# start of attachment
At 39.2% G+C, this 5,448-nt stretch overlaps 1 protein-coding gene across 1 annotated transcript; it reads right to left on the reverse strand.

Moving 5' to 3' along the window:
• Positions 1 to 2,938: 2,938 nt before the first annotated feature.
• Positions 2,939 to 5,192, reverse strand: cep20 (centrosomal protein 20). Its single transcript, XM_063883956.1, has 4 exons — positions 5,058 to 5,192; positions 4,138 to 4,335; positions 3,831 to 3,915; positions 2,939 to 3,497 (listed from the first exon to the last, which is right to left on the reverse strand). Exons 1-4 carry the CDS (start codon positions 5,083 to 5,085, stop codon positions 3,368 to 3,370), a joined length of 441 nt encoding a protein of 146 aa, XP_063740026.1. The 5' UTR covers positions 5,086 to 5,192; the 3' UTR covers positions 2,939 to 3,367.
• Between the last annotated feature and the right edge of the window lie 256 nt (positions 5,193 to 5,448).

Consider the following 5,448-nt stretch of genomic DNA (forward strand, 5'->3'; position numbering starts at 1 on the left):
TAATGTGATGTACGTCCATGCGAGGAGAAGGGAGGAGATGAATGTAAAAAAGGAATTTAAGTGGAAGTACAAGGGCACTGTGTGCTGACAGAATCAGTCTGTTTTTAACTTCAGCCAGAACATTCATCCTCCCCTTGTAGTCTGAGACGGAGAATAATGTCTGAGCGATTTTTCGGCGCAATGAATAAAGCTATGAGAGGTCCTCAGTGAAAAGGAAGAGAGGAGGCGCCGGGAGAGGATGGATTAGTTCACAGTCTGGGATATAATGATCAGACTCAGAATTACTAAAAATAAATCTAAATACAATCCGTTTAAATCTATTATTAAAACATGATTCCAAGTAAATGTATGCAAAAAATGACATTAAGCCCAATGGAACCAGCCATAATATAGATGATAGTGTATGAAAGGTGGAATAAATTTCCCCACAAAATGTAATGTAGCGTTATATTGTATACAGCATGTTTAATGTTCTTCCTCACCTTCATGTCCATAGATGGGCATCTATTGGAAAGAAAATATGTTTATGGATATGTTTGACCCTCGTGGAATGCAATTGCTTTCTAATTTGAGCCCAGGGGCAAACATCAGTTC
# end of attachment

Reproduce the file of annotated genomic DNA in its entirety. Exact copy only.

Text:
At 39.2% G+C, this 5,448-nt stretch overlaps 1 protein-coding gene across 1 annotated transcript; it reads right to left on the reverse strand.

Moving 5' to 3' along the window:
• Positions 1 to 2,938: 2,938 nt before the first annotated feature.
• Positions 2,939 to 5,192, reverse strand: cep20 (centrosomal protein 20). Its single transcript, XM_063883956.1, has 4 exons — positions 5,058 to 5,192; positions 4,138 to 4,335; positions 3,831 to 3,915; positions 2,939 to 3,497 (listed from the first exon to the last, which is right to left on the reverse strand). Exons 1-4 carry the CDS (start codon positions 5,083 to 5,085, stop codon positions 3,368 to 3,370), a joined length of 441 nt encoding a protein of 146 aa, XP_063740026.1. The 5' UTR covers positions 5,086 to 5,192; the 3' UTR covers positions 2,939 to 3,367.
• Between the last annotated feature and the right edge of the window lie 256 nt (positions 5,193 to 5,448).

Consider the following 5,448-nt stretch of genomic DNA (forward strand, 5'->3'; position numbering starts at 1 on the left):
TAATGTGATGTACGTCCATGCGAGGAGAAGGGAGGAGATGAATGTAAAAAAGGAATTTAAGTGGAAGTACAAGGGCACTGTGTGCTGACAGAATCAGTCTGTTTTTAACTTCAGCCAGAACATTCATCCTCCCCTTGTAGTCTGAGACGGAGAATAATGTCTGAGCGATTTTTCGGCGCAATGAATAAAGCTATGAGAGGTCCTCAGTGAAAAGGAAGAGAGGAGGCGCCGGGAGAGGATGGATTAGTTCACAGTCTGGGATATAATGATCAGACTCAGAATTACTAAAAATAAATCTAAATACAATCCGTTTAAATCTATTATTAAAACATGATTCCAAGTAAATGTATGCAAAAAATGACATTAAGCCCAATGGAACCAGCCATAATATAGATGATAGTGTATGAAAGGTGGAATAAATTTCCCCACAAAATGTAATGTAGCGTTATATTGTATACAGCATGTTTAATGTTCTTCCTCACCTTCATGTCCATAGATGGGCATCTATTGGAAAGAAAATATGTTTATGGATATGTTTGACCCTCGTGGAATGCAATTGCTTTCTAATTTGAGCCCAGGGGCAAACATCAGTTC